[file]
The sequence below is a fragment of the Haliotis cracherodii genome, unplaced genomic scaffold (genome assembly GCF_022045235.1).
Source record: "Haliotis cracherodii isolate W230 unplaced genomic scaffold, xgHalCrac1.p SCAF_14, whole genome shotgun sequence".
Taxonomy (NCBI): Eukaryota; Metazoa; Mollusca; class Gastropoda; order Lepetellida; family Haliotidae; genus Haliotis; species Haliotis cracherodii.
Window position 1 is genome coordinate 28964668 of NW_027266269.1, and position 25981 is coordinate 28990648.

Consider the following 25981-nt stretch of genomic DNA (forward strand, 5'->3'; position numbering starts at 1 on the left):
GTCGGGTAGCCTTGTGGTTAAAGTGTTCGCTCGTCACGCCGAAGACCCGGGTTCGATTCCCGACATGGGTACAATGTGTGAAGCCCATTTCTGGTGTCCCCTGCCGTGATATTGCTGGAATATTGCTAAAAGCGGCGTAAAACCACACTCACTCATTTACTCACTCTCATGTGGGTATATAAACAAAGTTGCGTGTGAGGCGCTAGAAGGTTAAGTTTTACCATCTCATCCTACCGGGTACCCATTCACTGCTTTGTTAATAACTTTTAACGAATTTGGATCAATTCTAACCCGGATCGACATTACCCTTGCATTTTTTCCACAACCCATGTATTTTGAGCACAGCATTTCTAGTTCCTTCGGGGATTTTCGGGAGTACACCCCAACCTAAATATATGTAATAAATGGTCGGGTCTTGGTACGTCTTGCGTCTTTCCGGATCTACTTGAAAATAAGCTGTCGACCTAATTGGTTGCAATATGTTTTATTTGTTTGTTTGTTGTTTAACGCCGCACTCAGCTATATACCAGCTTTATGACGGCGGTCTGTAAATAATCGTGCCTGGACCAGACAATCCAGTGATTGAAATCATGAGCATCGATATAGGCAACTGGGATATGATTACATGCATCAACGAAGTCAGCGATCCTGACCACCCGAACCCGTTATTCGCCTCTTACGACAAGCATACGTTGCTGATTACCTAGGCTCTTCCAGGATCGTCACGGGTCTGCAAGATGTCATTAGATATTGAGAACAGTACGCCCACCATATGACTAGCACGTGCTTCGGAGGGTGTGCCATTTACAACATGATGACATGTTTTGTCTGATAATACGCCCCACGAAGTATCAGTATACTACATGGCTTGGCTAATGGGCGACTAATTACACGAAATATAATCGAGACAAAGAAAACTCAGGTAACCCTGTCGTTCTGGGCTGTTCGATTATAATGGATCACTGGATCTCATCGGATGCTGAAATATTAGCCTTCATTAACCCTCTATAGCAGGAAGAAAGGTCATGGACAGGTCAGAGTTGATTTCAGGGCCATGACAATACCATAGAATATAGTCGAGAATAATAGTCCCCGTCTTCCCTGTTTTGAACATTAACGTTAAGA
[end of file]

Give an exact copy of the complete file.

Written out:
The sequence below is a fragment of the Haliotis cracherodii genome, unplaced genomic scaffold (genome assembly GCF_022045235.1).
Source record: "Haliotis cracherodii isolate W230 unplaced genomic scaffold, xgHalCrac1.p SCAF_14, whole genome shotgun sequence".
Taxonomy (NCBI): Eukaryota; Metazoa; Mollusca; class Gastropoda; order Lepetellida; family Haliotidae; genus Haliotis; species Haliotis cracherodii.
Window position 1 is genome coordinate 28964668 of NW_027266269.1, and position 25981 is coordinate 28990648.

Consider the following 25981-nt stretch of genomic DNA (forward strand, 5'->3'; position numbering starts at 1 on the left):
GTCGGGTAGCCTTGTGGTTAAAGTGTTCGCTCGTCACGCCGAAGACCCGGGTTCGATTCCCGACATGGGTACAATGTGTGAAGCCCATTTCTGGTGTCCCCTGCCGTGATATTGCTGGAATATTGCTAAAAGCGGCGTAAAACCACACTCACTCATTTACTCACTCTCATGTGGGTATATAAACAAAGTTGCGTGTGAGGCGCTAGAAGGTTAAGTTTTACCATCTCATCCTACCGGGTACCCATTCACTGCTTTGTTAATAACTTTTAACGAATTTGGATCAATTCTAACCCGGATCGACATTACCCTTGCATTTTTTCCACAACCCATGTATTTTGAGCACAGCATTTCTAGTTCCTTCGGGGATTTTCGGGAGTACACCCCAACCTAAATATATGTAATAAATGGTCGGGTCTTGGTACGTCTTGCGTCTTTCCGGATCTACTTGAAAATAAGCTGTCGACCTAATTGGTTGCAATATGTTTTATTTGTTTGTTTGTTGTTTAACGCCGCACTCAGCTATATACCAGCTTTATGACGGCGGTCTGTAAATAATCGTGCCTGGACCAGACAATCCAGTGATTGAAATCATGAGCATCGATATAGGCAACTGGGATATGATTACATGCATCAACGAAGTCAGCGATCCTGACCACCCGAACCCGTTATTCGCCTCTTACGACAAGCATACGTTGCTGATTACCTAGGCTCTTCCAGGATCGTCACGGGTCTGCAAGATGTCATTAGATATTGAGAACAGTACGCCCACCATATGACTAGCACGTGCTTCGGAGGGTGTGCCATTTACAACATGATGACATGTTTTGTCTGATAATACGCCCCACGAAGTATCAGTATACTACATGGCTTGGCTAATGGGCGACTAATTACACGAAATATAATCGAGACAAAGAAAACTCAGGTAACCCTGTCGTTCTGGGCTGTTCGATTATAATGGATCACTGGATCTCATCGGATGCTGAAATATTAGCCTTCATTAACCCTCTATAGCAGGAAGAAAGGTCATGGACAGGTCAGAGTTGATTTCAGGGCCATGACAATACCATAGAATATAGTCGAGAATAATAGTCCCCGTCTTCCCTGTTTTGAACATTAACGTTAAGA